Jumia explains listing of shares on New York Exchange
Electronic commerce platform, Jumia, has linked the listing of its shares on the New York Stock Exchange (NYSE), on the need to showcase the digital innovation happening in Africa, and opportunities from the region in terms of technology and eCommerce to the world.
Jumia, with its headquarters in Nigeria, had last Friday listed its shares on the NYSE, and traded at $14.50 under ticker symbol JMIA. The prospectus, as sighted by The Guardian, showed that Jumia offered 13,500,000 American Depository Shares representing 27,000,000 Ordinary Shares.
In an interaction with journalists in Lagos, yesterday, the Chief Executive Officer, Jumia Nigeria, Juliet Anammah, said the firm contemplated many venues, met with lot of investors, but New York seemed the more natural place given the number of investors familiar with the business model.
Anammah noted that more investors have a marketplace and tech focus in New York than in any other place. “We made a logical choice.This is the largest stock exchange in the world; many technology companies are listed on the NYSE (Alibaba, Twitter, Snap.),” she said.
Explaining the reason for the Initial Public Offering (IPO), Anammah said Jumia has been private for seven years, and the management sees a lot of positive aspects to being public.According to her, the move is about creating more trust and raising the public profile to help with the business, among others raise the public profile to help bring more sellers to Jumia.
The move is expected to help build even more trust with consumers, in particular, those who are still not comfortable with eCommerce, just as the listing will help with talent recruitment, retention, as it aimed to attract more attention from top talent.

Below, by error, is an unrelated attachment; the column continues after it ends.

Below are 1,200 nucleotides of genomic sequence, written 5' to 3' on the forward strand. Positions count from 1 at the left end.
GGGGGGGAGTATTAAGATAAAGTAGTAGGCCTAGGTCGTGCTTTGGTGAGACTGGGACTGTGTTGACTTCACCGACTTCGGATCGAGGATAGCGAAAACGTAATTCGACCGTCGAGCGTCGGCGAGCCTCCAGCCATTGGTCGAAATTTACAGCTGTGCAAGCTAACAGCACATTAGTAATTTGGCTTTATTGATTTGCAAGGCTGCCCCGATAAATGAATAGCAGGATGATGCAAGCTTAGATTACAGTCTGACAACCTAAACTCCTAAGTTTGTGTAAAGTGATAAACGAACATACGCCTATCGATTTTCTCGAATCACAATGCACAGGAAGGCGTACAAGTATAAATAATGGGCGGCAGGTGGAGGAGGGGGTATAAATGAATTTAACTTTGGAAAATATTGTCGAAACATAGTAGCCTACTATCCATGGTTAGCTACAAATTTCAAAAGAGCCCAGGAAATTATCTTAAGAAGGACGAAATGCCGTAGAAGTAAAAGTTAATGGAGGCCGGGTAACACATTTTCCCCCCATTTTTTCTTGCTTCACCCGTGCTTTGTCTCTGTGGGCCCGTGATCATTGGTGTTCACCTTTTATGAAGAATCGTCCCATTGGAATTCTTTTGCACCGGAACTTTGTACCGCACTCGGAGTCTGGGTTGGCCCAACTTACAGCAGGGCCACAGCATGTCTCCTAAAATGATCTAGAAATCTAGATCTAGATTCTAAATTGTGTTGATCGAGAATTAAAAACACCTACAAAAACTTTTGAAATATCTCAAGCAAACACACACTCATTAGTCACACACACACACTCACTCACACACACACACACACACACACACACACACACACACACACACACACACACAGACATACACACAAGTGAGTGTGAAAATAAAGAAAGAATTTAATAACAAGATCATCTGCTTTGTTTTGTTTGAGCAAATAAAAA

She said the IPO is all primary, and about providing the resources to Jumia, and not to selling shareholders.The Jumia CEO explained that Jumia operates in Nigeria and 13 other African countries, and will never go beyond them.She stressed that Jumia has invested heavily in tackling major infrastructure challenges, including investing in logistics, delivery and has also developed a proprietary online payments technology.
“It’s also worth noting that though our two CEOs are French, like many companies where CEOs/Founders are of a different nationality, and a small team of key account managers in Dubai (to oversee partner brands whose HQ are in Dubai).” Jumia’s management and staff in most countries are largely local, including country heads. We directly employ more than 5,000 people in Africa and believe that our business has a significant indirect impact on job creation across the continent,” she stated.
In terms of investors, Anammah said Jumia has international shareholders, like many other companies, and “we are bringing investors to the African tech scene and building the economy and talent there. Though initially funded by German investors in 2012, we got one of our main shareholders (and still do to date) MTN in SA. It is amazing that international investors are bringing positive news to the whole tech scene in Africa and for many more startup companies after us. Now that we are public, any African investor is welcome to invest in Jumia.
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